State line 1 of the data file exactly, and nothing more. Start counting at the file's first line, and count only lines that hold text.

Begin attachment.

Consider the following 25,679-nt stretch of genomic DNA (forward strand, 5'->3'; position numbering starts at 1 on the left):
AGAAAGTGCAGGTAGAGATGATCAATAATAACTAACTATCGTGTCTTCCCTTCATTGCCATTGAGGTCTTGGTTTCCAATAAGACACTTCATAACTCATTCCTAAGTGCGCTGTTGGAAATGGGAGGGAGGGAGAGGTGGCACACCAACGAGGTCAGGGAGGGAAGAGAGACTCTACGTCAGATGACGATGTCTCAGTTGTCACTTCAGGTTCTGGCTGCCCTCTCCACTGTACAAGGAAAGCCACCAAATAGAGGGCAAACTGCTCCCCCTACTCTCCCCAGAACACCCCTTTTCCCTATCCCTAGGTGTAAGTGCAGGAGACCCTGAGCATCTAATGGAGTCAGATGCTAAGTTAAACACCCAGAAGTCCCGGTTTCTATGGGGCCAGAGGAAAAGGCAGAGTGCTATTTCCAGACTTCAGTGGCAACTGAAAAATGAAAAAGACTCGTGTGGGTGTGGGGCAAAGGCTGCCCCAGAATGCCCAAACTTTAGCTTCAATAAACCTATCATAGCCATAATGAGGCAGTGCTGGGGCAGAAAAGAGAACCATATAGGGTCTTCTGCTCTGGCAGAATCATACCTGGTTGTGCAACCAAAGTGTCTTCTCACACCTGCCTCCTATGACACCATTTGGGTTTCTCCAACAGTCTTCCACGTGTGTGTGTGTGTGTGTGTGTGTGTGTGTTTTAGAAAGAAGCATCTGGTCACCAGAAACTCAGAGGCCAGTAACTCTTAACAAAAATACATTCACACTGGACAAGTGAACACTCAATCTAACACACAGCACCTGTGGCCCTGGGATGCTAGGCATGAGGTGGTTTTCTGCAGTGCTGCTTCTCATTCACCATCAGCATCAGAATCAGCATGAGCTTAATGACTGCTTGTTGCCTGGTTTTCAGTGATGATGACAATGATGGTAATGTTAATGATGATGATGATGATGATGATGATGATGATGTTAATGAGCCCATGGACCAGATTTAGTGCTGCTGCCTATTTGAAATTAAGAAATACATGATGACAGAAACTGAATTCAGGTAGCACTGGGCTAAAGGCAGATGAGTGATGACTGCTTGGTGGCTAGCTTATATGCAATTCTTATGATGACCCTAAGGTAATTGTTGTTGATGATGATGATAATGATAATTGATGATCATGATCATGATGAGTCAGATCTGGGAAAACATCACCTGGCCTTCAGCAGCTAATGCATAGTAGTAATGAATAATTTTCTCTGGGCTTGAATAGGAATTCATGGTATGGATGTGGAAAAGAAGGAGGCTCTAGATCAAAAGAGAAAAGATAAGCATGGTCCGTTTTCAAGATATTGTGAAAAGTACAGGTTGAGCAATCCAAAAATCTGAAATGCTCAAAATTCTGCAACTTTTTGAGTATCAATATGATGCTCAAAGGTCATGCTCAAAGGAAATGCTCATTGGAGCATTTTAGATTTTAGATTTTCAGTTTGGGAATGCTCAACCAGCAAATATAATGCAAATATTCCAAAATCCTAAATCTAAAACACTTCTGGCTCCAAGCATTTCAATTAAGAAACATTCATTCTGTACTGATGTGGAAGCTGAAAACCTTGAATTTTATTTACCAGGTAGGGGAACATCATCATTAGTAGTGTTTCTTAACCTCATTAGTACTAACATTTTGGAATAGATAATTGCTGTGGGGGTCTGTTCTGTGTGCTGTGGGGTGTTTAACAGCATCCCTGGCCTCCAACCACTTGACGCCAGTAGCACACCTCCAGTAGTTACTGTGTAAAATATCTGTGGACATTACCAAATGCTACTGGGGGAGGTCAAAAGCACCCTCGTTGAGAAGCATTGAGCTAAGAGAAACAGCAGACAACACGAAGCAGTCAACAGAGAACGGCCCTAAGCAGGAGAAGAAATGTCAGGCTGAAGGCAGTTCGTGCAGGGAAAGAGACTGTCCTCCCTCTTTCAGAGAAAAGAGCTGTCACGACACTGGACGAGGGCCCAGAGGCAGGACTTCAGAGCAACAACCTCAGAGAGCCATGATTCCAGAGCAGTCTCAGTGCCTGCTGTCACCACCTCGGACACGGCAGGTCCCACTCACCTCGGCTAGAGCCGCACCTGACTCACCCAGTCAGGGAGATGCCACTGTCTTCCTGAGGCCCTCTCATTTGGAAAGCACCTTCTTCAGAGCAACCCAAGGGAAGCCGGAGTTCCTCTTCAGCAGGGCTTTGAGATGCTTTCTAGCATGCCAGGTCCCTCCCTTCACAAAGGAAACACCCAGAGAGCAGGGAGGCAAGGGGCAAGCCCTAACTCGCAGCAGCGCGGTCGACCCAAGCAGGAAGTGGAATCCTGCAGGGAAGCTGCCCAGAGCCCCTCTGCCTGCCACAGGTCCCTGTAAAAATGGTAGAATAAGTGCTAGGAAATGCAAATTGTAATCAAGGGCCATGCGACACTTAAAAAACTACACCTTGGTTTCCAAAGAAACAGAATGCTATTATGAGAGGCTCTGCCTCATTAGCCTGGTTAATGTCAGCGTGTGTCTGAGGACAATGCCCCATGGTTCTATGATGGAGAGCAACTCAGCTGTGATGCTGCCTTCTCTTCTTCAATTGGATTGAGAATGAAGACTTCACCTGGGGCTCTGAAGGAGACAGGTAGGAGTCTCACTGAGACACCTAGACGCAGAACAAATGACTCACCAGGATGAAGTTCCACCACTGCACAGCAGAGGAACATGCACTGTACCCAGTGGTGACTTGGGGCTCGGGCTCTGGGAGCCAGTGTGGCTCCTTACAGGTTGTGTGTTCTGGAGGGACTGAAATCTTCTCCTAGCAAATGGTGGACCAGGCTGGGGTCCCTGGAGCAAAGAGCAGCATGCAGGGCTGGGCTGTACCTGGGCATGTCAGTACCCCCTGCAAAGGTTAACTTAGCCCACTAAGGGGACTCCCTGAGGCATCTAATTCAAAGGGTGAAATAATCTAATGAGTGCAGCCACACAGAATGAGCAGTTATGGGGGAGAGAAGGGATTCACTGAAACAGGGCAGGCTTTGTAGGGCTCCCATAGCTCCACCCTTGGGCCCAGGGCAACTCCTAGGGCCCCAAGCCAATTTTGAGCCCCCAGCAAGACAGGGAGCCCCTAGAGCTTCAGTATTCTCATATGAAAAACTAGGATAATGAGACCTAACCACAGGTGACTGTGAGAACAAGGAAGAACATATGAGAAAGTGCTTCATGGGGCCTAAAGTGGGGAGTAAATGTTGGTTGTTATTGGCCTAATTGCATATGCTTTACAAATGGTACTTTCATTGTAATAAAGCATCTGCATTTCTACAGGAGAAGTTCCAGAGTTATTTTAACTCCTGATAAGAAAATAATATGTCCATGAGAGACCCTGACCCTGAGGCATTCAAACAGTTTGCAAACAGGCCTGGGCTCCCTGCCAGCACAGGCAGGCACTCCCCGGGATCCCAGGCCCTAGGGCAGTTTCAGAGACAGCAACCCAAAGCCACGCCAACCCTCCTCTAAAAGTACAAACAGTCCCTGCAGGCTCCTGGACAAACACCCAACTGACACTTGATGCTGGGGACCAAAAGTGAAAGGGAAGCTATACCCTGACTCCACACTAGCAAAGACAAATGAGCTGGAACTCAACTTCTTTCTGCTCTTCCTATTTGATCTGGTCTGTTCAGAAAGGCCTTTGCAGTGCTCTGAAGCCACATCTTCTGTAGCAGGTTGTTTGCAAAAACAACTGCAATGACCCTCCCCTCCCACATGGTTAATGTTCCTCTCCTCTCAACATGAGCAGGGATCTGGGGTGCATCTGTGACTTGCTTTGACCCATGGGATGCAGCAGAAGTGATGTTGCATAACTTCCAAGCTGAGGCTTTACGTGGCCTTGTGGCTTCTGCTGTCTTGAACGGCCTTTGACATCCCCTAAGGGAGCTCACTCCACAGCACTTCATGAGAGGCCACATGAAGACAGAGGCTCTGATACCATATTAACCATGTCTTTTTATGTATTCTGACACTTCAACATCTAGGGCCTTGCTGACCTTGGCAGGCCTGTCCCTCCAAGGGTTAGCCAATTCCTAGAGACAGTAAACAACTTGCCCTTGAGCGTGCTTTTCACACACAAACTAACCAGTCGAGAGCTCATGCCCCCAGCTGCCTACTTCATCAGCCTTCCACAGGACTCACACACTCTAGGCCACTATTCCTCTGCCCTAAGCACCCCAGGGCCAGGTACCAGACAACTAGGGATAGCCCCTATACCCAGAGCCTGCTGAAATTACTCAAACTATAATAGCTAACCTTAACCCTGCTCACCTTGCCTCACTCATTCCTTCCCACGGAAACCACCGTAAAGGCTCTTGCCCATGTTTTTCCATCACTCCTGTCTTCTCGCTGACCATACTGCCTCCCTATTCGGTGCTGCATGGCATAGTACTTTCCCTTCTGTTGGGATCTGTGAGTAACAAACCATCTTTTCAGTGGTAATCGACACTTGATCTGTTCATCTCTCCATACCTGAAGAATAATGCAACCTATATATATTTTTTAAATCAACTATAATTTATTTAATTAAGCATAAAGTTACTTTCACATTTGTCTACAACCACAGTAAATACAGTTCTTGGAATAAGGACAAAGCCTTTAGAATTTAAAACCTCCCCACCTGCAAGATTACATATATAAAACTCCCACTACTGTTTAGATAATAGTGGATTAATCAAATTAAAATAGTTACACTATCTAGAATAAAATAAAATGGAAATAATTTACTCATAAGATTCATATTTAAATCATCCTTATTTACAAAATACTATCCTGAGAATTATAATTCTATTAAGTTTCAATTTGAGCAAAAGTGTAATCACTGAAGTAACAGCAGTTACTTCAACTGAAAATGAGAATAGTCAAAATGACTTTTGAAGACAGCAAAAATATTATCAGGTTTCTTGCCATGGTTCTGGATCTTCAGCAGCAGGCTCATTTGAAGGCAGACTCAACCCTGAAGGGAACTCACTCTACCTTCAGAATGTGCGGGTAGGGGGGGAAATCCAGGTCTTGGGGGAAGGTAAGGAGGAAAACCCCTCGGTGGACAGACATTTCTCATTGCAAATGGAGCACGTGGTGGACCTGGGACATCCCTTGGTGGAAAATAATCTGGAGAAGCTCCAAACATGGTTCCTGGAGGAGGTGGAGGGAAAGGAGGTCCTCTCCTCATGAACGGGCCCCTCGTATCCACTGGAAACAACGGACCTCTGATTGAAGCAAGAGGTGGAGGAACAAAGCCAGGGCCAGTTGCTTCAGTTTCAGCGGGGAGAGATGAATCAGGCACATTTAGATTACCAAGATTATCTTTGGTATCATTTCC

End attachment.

Consider the following 25,679-nt stretch of genomic DNA (forward strand, 5'->3'; position numbering starts at 1 on the left):